Mental health warning as lockdowns lift, new national strategy for children launched
Australia’s Mental Health Commission chief executive has warned against the “euphoria” of reopening, cautioning that there is likely to be anxiety, especially among children, as states leave lockdown.
Christine Morgan said Australia needed to “proceed with caution”.
“There has been a certain form of almost a sense of security (for some) in being able to stay at home in a safe environment,” she said.
“We need to proceed with caution and realise we will probably have mixed emotions about re-engaging.”
Millions of NSW residents were released from lockdown on Monday, with restrictions set to ease in the ACT on Friday and in coming weeks for Victoria.
Ms Morgan’s comments come as a world-first national strategy to improve children’s mental health and wellbeing is launched, with the government looking to provide “additional hope” for children as Australia looks beyond Covid-19.
The National Children’s Mental Health and Wellbeing Strategy provides a road map to ensure children aged 0-12 have all the opportunities for growth and development possible.
States and territories will partner with the federal government to create new Head-to-Health mental health and wellbeing centres for children.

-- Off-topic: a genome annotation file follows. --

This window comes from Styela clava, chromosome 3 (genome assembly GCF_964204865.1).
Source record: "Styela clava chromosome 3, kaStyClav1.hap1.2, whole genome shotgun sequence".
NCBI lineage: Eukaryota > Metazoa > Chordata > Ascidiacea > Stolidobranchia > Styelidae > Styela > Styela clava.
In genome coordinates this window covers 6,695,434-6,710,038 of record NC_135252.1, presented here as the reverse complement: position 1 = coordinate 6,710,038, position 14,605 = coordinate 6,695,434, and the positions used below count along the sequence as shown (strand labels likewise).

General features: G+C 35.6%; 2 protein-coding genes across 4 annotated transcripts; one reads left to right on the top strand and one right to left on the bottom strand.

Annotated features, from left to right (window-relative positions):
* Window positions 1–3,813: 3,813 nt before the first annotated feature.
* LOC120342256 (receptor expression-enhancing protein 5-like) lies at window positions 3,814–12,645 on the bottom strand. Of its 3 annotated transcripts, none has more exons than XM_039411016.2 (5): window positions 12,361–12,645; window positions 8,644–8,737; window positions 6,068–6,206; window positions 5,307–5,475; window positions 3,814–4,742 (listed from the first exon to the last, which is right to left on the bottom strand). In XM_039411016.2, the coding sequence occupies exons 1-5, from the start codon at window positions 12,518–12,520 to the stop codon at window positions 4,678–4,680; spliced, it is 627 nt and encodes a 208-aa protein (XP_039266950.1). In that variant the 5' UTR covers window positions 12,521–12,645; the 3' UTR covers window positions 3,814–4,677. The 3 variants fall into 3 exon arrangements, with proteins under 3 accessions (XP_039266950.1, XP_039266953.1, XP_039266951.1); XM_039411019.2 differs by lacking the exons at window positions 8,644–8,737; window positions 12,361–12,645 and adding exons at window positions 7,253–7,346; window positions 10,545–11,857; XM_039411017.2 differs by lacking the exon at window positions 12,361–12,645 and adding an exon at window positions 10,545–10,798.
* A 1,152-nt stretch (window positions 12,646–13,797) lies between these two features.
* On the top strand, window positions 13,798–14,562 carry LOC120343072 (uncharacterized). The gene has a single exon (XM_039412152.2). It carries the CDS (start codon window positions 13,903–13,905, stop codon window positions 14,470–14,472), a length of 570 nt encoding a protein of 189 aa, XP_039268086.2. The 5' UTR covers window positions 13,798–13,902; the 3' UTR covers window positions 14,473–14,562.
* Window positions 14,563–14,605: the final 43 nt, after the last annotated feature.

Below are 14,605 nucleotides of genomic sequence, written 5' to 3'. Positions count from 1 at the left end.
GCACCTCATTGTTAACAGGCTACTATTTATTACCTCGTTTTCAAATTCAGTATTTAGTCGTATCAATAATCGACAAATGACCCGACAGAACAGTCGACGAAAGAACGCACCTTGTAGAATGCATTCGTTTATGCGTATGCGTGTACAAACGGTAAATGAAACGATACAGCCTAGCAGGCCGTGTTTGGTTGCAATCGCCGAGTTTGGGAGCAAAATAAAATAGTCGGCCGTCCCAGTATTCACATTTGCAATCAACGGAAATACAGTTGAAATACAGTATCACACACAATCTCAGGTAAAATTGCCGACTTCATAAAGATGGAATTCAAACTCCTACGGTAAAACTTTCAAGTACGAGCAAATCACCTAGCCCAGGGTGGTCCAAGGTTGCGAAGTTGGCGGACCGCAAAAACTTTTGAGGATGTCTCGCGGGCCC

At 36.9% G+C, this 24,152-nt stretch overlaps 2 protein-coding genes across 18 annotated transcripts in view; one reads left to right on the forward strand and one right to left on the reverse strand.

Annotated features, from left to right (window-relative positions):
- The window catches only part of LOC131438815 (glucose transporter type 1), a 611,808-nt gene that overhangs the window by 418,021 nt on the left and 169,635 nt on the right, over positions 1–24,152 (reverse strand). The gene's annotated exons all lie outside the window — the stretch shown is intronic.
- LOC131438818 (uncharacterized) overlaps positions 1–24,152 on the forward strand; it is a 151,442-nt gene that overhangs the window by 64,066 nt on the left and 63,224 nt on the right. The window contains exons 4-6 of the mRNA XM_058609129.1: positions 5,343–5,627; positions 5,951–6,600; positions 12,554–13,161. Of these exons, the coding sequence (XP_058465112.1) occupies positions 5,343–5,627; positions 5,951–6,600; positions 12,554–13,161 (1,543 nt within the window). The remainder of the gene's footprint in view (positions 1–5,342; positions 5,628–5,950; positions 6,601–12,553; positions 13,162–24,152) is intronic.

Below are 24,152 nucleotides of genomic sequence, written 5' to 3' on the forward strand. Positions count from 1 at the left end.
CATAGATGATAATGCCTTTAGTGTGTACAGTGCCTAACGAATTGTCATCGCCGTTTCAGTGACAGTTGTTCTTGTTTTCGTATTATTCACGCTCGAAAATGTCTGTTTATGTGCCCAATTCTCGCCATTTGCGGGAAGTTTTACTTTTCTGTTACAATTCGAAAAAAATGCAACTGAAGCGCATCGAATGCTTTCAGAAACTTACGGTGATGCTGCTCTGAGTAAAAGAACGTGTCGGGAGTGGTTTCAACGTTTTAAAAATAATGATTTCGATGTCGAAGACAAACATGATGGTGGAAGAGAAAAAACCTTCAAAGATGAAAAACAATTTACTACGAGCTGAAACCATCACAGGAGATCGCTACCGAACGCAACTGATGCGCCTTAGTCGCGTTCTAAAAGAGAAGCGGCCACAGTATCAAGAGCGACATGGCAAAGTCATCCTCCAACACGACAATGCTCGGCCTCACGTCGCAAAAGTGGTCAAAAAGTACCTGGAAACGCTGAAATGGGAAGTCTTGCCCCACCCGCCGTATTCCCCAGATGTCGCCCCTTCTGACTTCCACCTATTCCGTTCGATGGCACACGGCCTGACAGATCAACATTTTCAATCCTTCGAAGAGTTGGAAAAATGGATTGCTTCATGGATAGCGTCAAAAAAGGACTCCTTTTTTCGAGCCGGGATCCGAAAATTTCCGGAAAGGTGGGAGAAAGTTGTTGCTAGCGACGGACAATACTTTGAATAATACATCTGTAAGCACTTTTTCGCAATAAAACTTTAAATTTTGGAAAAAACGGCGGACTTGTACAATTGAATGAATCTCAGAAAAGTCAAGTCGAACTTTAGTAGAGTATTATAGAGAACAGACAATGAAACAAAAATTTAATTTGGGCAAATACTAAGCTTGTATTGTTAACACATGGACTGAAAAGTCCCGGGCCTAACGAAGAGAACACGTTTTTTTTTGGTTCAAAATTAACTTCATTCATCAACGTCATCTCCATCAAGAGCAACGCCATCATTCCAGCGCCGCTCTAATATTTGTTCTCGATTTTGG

In addition, the government will invest $42.3m to educate parents and help them identify “problem behaviours” early.
More than $26m will be spent to ensure Kids Helpline can meet the increased demand for services.
Health Minister Greg Hunt said the government wanted to provide “legitimate hope” that there was a light at the end of the tunnel.
He said the goal was “very simple”.
“To provide better care, better treatment, better pathways, and additional hope for parents and for children,” he said.
“A year ago, we heard understandable concerns that there would be a terrible rise in the rate of people taking their own lives.
“Fortunately, because of the collective action of Australians in taking care of each other … we actually saw a decrease in the rate (of suicide) – an over 5 per cent decrease.”
Mr Hunt said while Australia had avoided the mass casualties of the pandemic other countries had experienced, and dodged the rise in suicides predicted, the scars still “run deep”.
Mr Hunt said there were three parts of the strategy.
“There is the challenge, which is recognising that more than 50 per cent of adult-related mental health illnesses begin before a person turns 14,” Mr Hunt said.
“At the same time, less than 50 per cent of children’s mental illnesses are properly treated. And, in large part, that has been because many have thought that what may be genuine anxiety or depression is simply a bad day. It’s not.
“So then how do we do it (address these challenges)? By moving to a wellbeing focus.
“Then it is backed up by funding.”
Ms Morgan said the strategy was about taking a “truly preventive approach”.
“We must understand and support the environments in which (children) live and are raised,” she said.
“We also need to look at those community settings … education.
“We want to look at this as a wellbeing continuum.”
Originally published as Mental health warning as lockdowns lift, new national strategy for children launched
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